(Source: afromusing, Flickr: BRCK acts as a backup to the Internet)
The usage of technology to improve humanitarian action and make disaster preparedness and response more efficient has been increasing in the past number of years. In this blog we look at what BRCK, based in Kenya have designed and built to help people in developing nations to access the internet for the first time. The BRCK modem-cum-router could also have an impact on how people in post-disaster zones gain internet connectivity whilst electrical girds suffer outages.
Many Africans access the internet for the first time via mobile. The mobile internet subscriber penetration in 2013 in Sub-Saharan Africa was just 17% but this is set to grow massively to 37% by 2020 (Mobile Economy Sub-Saharan Africa 2014, GSMA). Studies further predict that by 2020 there will be 525 million smartphones in the region up from only 72 million at the end of 2013. Data traffic will increase twenty-fold to 2019 which is twice the global average. The contribution of the mobile ecosystem to the GDP of Sub-Saharan Africa – a region without fixed line networks
where mobile is a real differentiator – is set to grow in a similar fashion. All of this of course, supposes that there is connectivity available and in some of the more rural and challenging parts of Africa this supposition is not always valid. BRCK comes from the same team who first developed the Ushahidi crowd-mapping software and they have the (unofficial) tagline of “if it works in Africa, it will work anywhere”.
BRCK acts as a backup to the Internet so that when the power goes out – which happens often in some African settings – the unit fails over and connects to the nearest GSM network. ‘’Mobile connectivity in Africa is so pervasive that it made sense to build this’’ says Juliana Rotich. Indeed in rural areas, rural areas, it can be the primary means of connection. Excluding South Africa, the entire installed generation capacity of sub-Saharan Africa is only 28 Gigawatts, equivalent to that of Argentina and this does not take into account power spikes or outages. Furthermore while 60% of internet surfers are in the developing world only 24% of the developing world is connected, highlighted the need for a product such as BRCK.
BRCK has a rugged design and has been road tested extensively by the team around Kenya and on trips as far south as South Africa. It has a battery life of 24 hours and switches automatically between Ethernet, Wi-Fi and 3G signals.
Furthermore, BRCK can be set to extend an existing Wi-Fi connection (or another BRCK) device and so the connectivity can be daisy-chained to extend the working environment. BRCK accepts a local SIM although the BRCK team is working on a global MVNO solution which will allow the unit to work with a large number of different networks from a single device. This can function as a failover method in situations where there is limited connectivity to the network to which the installed SIM belongs.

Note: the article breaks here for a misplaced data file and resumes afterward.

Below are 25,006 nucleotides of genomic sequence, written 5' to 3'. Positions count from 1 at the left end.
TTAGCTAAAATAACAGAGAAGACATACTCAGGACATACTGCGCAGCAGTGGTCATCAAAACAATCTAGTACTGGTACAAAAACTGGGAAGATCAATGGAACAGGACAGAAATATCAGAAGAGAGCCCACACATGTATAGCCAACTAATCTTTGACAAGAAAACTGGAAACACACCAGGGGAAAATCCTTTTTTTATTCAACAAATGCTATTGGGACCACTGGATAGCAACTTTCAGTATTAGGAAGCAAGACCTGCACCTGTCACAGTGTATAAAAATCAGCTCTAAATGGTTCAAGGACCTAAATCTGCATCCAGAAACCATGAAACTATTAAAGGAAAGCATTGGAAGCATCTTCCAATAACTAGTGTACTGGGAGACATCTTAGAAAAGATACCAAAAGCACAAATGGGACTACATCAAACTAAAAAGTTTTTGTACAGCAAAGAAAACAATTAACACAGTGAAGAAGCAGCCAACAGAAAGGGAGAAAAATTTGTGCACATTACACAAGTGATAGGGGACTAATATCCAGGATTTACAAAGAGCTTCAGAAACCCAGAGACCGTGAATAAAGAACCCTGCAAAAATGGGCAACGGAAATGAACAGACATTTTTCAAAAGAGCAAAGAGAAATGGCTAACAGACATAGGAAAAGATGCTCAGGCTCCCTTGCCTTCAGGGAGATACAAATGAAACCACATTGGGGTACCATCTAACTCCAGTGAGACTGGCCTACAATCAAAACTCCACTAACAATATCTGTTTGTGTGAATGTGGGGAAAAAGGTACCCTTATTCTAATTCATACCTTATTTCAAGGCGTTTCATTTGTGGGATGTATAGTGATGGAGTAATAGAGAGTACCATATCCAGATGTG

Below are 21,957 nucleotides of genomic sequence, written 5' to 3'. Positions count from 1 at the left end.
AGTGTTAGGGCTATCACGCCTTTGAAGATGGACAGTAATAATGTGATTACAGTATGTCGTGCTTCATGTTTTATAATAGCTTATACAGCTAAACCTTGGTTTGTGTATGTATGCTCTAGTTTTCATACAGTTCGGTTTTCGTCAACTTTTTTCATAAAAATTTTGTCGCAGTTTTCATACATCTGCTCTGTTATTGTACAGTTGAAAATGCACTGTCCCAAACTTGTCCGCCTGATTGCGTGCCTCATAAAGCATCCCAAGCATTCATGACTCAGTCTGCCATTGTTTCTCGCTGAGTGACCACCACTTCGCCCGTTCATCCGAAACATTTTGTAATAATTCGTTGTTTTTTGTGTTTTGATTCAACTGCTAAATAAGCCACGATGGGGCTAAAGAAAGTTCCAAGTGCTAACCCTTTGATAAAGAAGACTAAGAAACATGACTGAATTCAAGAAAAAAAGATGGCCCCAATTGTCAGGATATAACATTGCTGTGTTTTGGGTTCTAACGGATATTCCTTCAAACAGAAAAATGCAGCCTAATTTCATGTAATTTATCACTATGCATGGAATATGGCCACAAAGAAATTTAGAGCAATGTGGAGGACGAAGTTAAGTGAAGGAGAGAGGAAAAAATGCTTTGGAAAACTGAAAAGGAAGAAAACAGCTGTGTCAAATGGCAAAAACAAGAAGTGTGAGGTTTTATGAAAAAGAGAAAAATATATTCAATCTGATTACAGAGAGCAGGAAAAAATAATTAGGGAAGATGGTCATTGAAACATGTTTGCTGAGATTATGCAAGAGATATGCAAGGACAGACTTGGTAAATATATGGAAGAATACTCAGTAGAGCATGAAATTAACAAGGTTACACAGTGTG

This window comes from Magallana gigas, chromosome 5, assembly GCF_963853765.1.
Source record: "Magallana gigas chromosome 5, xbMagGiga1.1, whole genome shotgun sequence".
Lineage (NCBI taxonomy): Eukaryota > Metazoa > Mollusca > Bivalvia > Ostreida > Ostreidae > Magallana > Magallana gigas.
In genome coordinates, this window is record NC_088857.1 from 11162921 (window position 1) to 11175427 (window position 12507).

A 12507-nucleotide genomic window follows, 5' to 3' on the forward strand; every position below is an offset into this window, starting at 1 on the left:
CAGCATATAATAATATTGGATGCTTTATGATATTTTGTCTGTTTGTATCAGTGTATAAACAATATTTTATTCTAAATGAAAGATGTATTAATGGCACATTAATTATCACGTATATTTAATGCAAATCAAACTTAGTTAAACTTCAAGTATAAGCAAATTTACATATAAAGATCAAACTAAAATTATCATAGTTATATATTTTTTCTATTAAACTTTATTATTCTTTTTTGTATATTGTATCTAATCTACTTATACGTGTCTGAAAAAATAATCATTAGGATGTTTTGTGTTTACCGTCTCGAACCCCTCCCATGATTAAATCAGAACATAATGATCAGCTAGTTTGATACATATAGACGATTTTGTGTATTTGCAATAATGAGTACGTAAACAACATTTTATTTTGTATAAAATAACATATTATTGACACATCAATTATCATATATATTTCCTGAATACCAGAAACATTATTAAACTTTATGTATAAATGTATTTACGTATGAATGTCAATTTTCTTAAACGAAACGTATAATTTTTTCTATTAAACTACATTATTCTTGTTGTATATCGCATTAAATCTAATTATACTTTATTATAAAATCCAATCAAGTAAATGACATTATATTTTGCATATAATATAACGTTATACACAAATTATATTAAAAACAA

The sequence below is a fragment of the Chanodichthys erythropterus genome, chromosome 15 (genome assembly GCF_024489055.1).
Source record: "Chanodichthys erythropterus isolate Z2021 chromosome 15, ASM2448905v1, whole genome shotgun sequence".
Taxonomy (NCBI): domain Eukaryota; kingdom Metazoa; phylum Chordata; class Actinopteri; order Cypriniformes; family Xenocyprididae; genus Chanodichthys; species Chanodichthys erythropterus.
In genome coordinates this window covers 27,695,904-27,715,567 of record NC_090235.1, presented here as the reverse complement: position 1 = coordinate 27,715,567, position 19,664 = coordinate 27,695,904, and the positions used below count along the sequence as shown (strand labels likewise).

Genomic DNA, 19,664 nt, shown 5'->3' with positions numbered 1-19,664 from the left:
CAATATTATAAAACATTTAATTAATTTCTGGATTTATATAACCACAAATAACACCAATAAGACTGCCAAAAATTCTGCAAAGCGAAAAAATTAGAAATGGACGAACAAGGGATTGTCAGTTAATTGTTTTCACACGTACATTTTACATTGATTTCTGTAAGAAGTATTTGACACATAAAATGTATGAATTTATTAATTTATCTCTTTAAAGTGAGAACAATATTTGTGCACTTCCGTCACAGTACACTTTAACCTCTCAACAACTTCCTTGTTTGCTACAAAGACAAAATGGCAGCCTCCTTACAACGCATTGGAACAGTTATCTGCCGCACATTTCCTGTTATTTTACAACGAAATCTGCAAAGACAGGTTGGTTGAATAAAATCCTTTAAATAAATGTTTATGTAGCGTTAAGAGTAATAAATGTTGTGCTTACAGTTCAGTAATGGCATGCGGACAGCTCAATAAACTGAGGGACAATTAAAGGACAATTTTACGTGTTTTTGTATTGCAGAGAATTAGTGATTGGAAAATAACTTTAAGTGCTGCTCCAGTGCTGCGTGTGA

One of the most common problems in powering remote disaster equipment can be getting a clean power source; quite often the power sources can be quick and nasty. In such situation however, BRCK can be powered using anything from a car battery to a solar panel (with the latter soon to be available as a hardware add-on from the BRCK team). This is very necessary and in-line with kit developed by others working in the disaster response space e.g. Ericsson Response and Vodafone Instant Network.
Two exciting developments recently announced include partnerships with the satellite company Inmarsat and the team behind the Raspberry Pi single-board computer. By joining a Raspberry Pi to a BRCK, it is possible to essentially make a little mini-server that can exist at the edge of a network. While the BRCK internal hard-drive can be updated from 4GB to 32GB, adding computing power via the Pi enables a network to be set-up which need only connect once the connection becomes available, a sort of mini-cloud within the cloud as we know it. This enables communities to access local content relevant to them without a full connection to the rest of the internet. Using the Inmarsat BGAN satellite network ensures that connectivity is possible using satellite backhaul whenever required. These two functions should be available to users from Q3 2015.
BRCK was funded in the early stages by the Kickstarter crowdsourcing platform but most recently has secured USD 1.2 million in seed funding from a variety of venture capitalists.
You can read about other examples of innovations in mobile tech for disaster response in the rest of the blog series: